Michael Rosen remembers Zeffirelli's Romeo and Juliet
My parents took me to The Old Vic from the time I was about nine or ten. I remember thinking how grand it was – all that soft red furnishing! And the acting seemed to match the furnishing. The first production that was a real thrill was Franco Zeffirelli’s Romeo and Juliet. I was 14. The production began with what felt like a whole city bursting on to the stage, and I can remember that one man was on a trolley just as you see people who’ve lost the power of their limbs used to use in the historical time of the play. In fact, I remembered seeing someone like that in a painting by Bruegel and it instantly chimed with me. I think Zeffirelli wanted that production to be very much of its time. When people disparage this way of doing theatre as ‘museum’ theatre, I remember how so very much not like a museum this production was. In its own way, Zeffirelli made history live.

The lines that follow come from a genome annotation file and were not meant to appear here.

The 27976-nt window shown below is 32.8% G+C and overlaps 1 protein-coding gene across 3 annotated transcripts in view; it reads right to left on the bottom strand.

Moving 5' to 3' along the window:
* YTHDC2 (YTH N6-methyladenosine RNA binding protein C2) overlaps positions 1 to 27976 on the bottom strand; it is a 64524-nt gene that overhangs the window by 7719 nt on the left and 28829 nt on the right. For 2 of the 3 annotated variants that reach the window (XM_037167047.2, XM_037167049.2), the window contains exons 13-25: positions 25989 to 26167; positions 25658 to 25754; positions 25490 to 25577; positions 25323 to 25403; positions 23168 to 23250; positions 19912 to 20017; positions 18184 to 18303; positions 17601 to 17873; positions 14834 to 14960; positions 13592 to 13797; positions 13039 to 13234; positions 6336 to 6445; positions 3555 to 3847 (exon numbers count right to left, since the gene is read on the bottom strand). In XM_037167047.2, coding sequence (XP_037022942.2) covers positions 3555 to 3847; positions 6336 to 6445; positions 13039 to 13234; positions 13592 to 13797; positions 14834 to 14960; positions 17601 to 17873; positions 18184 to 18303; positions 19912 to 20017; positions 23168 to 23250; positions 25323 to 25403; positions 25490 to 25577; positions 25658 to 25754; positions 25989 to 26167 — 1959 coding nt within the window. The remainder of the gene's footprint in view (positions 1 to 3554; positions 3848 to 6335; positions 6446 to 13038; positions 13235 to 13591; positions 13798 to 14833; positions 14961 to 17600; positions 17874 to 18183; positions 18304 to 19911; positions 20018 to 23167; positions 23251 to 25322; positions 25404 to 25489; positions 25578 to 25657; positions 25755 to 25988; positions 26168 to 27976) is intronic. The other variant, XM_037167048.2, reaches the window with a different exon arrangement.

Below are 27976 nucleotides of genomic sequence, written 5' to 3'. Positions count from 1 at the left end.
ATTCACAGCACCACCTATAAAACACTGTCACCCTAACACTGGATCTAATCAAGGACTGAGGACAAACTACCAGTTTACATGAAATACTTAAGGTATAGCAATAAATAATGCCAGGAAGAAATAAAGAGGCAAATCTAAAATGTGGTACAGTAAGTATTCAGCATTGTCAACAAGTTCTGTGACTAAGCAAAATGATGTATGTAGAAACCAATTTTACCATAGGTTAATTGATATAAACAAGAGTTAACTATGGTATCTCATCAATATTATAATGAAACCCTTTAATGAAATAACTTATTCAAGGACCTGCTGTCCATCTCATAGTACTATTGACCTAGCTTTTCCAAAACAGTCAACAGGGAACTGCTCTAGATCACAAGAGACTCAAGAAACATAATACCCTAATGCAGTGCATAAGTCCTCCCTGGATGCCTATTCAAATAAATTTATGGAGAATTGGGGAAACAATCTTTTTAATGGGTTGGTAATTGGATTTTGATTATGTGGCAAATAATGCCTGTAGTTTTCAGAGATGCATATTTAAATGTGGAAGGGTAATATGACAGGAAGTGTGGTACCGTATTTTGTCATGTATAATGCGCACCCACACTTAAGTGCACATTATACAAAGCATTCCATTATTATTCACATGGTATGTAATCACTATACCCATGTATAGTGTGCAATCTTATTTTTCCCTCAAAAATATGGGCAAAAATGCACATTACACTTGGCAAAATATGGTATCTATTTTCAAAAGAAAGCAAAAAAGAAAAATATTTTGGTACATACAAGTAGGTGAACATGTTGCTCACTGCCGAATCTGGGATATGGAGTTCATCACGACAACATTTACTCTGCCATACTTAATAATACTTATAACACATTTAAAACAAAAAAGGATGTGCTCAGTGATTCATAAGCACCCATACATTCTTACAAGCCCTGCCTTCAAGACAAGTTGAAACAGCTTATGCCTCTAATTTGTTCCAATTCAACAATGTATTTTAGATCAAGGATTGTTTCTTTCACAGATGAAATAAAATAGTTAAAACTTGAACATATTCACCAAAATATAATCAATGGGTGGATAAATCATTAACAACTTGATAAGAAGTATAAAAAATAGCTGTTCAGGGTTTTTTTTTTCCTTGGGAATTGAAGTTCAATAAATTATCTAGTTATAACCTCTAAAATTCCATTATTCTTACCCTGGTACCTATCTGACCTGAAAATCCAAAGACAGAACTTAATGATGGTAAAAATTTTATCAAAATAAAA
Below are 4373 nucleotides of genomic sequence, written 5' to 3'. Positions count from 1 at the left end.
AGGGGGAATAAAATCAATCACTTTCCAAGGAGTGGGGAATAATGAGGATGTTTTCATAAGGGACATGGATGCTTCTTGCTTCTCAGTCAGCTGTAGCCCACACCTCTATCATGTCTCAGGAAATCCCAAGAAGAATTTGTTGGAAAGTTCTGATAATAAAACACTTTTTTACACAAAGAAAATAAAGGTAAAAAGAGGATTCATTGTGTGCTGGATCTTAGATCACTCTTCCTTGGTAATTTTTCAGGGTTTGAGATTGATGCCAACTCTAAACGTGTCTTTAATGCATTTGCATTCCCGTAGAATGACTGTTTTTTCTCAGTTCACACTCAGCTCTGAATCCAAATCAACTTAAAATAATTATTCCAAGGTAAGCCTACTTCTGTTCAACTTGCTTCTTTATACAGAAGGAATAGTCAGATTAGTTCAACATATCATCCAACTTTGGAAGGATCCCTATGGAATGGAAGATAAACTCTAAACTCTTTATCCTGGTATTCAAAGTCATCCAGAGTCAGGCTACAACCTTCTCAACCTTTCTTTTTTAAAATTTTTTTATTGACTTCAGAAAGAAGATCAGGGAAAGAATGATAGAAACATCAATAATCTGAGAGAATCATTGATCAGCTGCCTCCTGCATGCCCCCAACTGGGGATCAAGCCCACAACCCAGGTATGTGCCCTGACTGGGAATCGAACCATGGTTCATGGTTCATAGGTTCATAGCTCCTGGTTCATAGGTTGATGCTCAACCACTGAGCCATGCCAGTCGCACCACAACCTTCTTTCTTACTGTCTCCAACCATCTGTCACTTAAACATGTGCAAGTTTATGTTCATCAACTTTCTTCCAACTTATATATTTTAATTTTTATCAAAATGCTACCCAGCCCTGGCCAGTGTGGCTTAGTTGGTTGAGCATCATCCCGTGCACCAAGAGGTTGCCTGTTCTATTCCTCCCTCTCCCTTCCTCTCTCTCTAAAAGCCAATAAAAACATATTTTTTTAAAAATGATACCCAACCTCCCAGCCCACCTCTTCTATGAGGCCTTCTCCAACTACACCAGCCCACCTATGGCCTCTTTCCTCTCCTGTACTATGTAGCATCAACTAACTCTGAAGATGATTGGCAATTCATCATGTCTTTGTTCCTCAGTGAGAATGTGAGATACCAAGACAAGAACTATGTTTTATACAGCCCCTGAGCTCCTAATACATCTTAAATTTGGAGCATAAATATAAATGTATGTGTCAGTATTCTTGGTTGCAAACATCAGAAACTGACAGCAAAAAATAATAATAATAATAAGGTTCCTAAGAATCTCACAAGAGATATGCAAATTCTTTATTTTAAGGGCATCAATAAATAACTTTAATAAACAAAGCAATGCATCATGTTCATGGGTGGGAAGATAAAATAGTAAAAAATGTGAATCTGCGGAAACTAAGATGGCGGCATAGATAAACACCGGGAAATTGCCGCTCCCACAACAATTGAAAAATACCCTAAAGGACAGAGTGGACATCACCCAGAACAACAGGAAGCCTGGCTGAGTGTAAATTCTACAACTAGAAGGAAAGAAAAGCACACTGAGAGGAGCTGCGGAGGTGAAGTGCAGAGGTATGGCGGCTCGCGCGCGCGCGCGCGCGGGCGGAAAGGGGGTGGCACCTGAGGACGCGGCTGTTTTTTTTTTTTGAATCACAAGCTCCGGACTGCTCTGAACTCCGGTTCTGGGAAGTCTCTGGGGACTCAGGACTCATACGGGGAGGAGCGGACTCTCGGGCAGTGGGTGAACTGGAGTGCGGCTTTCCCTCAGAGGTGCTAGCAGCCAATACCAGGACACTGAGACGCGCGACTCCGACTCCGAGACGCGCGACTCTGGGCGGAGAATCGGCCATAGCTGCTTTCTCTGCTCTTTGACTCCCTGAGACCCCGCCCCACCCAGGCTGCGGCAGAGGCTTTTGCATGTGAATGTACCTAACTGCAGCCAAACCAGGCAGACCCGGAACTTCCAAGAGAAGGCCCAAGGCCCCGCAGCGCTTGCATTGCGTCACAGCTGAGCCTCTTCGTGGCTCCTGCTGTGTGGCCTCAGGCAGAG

I was utterly moved by Juliet, and I can remember very clearly getting a sense at the time of how the situation she was in made her frantic. Great acting makes you want to reach out to the person being portrayed, to ‘save’ them from their situation and this Juliet did just that to the teenage boy I was. I have the image of her in the balcony scene stuck in my mind. Years later I ‘discovered’ that this was Judi Dench. How great that a live performance has survived in my head for nearly 60 years. I can well imagine that actors sometimes feel that their past live performances have in some way gone, disappeared. I hope Judi Dench knows that this one hasn’t. She and the production as a whole made that play live. And in some way or another it’s still alive in me.
Do you have an Old Vic story to share in the countdown to our bicentenary? We’d love to hear from you.